Thursday, September 4, 2008

"Fresh Kills"

Bill Loehfelm is the Winner of the Amazon Breakthrough Novel Award; his work has also appeared in the anthologies Year Zero and Life in the Wake.

He applied the Page 69 Test to his debut novel, Fresh Kills, and reported the following:
“What did Molly think?” she asked. “Then?”

I hesitated. She always wrote me back, in black ink on pink stationery, paper that she bought just for me. Pages numbered, little hearts drawn around the numerals. I couldn’t remember the last time I’d thought of those letters. It seemed like forever ago. But as I drove, I could feel the fiber in the paper underneath my fingers. I could smell the scent of her skin, of her hands, rising to me as I unfolded the pages, soft, sweet, clean. Vanilla. Strawberries. Did she still smell like that? I hadn’t noticed.

I could feel Julia’s eyes on me. I knew my face had betrayed me, broadcast every thought. She thought she had me. I waited. I knew what was coming, knew Julia couldn’t resist.

“So what’s going on with you two now?” she asked.

I glanced at her across the car. “A fling.”

“Liar,” she said. “You have flings with the waitresses at work whose last names you can’t remember. This is Molly Francis, your first real girlfriend. Your first love.” She poked my ribs with her finger. “Give.”

This page features an exchange between Junior Sanders, the narrator, and his younger sister, Julia. Though close when they were younger, as adults they’ve grown apart and are reunited for the first time in a while by the murder of their father.

Though they’re talking about Junior’s new affair with Molly Francis, his high school sweetheart, the conversation reveals a lot about Junior and Julia’s relationship.

Julia presses for intimacy and some knowledge of her brother’s current life, hoping to reforge the bond that they shared growing up together through the tragedy of their father’s murder. Junior, as he typically does, fends her off with understatement and misdirection, fearful of both remembering better times and hoping for the future due in large part to his past as an abused child.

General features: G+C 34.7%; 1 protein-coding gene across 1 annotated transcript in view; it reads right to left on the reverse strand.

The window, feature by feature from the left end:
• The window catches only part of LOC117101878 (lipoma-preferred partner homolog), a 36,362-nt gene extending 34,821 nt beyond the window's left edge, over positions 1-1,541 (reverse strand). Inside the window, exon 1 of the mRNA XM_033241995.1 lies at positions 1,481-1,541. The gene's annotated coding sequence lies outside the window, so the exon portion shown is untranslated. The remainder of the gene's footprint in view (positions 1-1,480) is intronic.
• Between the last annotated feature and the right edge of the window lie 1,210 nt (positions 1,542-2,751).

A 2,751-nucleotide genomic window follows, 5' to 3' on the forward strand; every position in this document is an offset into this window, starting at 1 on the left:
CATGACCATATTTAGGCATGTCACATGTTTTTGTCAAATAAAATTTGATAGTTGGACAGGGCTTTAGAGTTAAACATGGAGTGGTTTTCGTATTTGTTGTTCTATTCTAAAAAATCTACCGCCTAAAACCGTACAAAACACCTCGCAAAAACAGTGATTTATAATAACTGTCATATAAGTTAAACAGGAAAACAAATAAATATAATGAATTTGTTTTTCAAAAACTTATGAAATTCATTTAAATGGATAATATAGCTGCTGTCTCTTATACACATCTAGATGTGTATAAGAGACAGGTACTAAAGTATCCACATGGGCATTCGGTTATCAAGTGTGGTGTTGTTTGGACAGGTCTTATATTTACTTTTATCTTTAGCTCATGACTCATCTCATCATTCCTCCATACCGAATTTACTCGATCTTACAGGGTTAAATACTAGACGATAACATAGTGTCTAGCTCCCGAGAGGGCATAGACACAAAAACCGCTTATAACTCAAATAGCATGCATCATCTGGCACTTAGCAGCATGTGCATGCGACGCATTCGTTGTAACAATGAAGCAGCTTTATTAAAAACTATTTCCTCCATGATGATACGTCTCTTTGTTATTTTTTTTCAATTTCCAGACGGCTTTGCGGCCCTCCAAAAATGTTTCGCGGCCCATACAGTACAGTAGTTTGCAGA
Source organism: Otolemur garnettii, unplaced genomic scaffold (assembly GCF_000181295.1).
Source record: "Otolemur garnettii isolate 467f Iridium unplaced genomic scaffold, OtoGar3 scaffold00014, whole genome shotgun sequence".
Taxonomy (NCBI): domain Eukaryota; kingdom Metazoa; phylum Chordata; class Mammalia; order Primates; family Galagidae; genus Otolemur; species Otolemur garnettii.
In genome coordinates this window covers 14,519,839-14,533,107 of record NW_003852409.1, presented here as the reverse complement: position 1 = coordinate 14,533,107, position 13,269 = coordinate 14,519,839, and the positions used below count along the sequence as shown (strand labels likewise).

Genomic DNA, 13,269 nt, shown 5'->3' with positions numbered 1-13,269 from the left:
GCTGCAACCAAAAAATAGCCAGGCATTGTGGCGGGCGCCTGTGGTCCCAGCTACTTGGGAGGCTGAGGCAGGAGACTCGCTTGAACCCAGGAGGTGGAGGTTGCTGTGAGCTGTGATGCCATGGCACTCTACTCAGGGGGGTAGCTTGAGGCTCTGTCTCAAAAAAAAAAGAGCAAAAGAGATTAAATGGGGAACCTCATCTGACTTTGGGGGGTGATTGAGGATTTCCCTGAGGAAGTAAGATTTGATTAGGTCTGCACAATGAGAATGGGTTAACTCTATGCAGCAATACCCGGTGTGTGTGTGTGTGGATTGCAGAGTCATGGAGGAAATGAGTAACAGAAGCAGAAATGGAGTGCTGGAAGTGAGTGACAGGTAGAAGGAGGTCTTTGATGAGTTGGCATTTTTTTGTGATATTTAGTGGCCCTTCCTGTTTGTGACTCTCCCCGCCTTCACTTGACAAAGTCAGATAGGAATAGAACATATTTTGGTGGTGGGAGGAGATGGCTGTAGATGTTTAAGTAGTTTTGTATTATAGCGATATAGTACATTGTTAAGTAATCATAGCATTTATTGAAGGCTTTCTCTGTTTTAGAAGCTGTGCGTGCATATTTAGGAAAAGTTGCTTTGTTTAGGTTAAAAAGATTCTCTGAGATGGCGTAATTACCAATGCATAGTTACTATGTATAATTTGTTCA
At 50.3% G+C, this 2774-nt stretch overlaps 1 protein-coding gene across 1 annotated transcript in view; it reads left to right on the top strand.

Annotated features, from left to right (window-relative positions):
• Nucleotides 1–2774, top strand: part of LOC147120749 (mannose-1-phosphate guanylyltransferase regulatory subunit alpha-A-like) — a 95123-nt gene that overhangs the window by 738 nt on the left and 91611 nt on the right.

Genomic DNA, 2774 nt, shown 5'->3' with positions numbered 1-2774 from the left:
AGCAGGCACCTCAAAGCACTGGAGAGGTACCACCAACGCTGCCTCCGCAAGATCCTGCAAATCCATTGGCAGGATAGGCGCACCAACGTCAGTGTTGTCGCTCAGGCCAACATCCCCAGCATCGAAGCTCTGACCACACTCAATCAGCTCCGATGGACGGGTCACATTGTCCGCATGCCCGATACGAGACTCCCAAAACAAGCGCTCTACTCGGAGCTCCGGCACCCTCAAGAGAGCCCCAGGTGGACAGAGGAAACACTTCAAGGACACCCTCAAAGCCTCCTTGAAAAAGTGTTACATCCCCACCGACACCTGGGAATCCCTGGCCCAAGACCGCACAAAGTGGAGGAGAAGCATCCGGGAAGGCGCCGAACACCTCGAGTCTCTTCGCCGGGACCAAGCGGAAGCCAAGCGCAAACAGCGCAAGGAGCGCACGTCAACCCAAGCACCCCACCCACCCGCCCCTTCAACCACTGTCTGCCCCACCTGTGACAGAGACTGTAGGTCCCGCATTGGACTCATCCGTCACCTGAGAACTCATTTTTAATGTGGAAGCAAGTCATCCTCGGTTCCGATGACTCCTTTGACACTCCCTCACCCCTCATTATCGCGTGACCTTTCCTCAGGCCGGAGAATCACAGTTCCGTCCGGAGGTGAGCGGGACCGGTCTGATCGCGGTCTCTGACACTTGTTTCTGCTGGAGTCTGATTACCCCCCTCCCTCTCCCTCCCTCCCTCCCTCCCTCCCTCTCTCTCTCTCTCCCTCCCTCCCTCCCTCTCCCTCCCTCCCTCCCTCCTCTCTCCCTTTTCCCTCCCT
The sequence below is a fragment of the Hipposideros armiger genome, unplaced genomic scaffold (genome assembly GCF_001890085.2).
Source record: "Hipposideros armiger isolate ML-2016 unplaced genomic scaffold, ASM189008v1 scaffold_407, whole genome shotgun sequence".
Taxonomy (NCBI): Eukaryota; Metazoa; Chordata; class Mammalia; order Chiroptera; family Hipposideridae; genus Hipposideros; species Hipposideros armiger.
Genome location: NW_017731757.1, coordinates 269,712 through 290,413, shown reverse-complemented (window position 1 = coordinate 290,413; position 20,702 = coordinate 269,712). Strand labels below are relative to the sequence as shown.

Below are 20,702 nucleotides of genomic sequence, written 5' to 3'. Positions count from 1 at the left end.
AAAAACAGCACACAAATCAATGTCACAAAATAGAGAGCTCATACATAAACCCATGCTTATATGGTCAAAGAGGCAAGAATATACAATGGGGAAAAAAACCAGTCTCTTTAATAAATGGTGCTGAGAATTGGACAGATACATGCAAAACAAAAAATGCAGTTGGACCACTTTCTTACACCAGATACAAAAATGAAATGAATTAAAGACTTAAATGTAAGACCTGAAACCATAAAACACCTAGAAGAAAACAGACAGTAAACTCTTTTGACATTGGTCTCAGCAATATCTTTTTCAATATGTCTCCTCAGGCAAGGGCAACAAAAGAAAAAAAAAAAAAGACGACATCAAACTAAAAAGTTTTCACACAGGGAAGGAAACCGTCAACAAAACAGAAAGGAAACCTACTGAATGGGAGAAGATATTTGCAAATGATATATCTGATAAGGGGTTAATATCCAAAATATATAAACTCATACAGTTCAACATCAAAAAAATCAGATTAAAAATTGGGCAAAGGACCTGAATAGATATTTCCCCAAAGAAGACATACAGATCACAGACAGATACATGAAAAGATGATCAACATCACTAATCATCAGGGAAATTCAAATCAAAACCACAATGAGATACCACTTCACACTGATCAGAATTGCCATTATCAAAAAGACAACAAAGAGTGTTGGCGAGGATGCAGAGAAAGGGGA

But perhaps better than any other character, Julia prompts her brother’s vivid memories of the past. Junior’s detailed recollection of Molly’s love letters put the lie to the outward coldness about Molly that he shows his sister. It also gives the reader a hint that Junior may have a better soul and bigger heart than he would ever admit.

The scene also speaks to the surviving connection between Junior and his sister. He knows Julia will catch him in the lie about his affair with Molly, but he tells it anyway. Julia forgives him the lie, but calls him on it. Junior, with deference that he does not show any other character, lets her call him out. As people that truly love each other, they look past the faults that might otherwise get in the way. It’s a feature of their bond that will be cruelly tested as the novel moves forward.
Read an excerpt from Fresh Kills, and learn more about the author and his work at Bill Loehfelm's website.

Check out the complete list of books in the Page 69 Test Series.

--Marshal Zeringue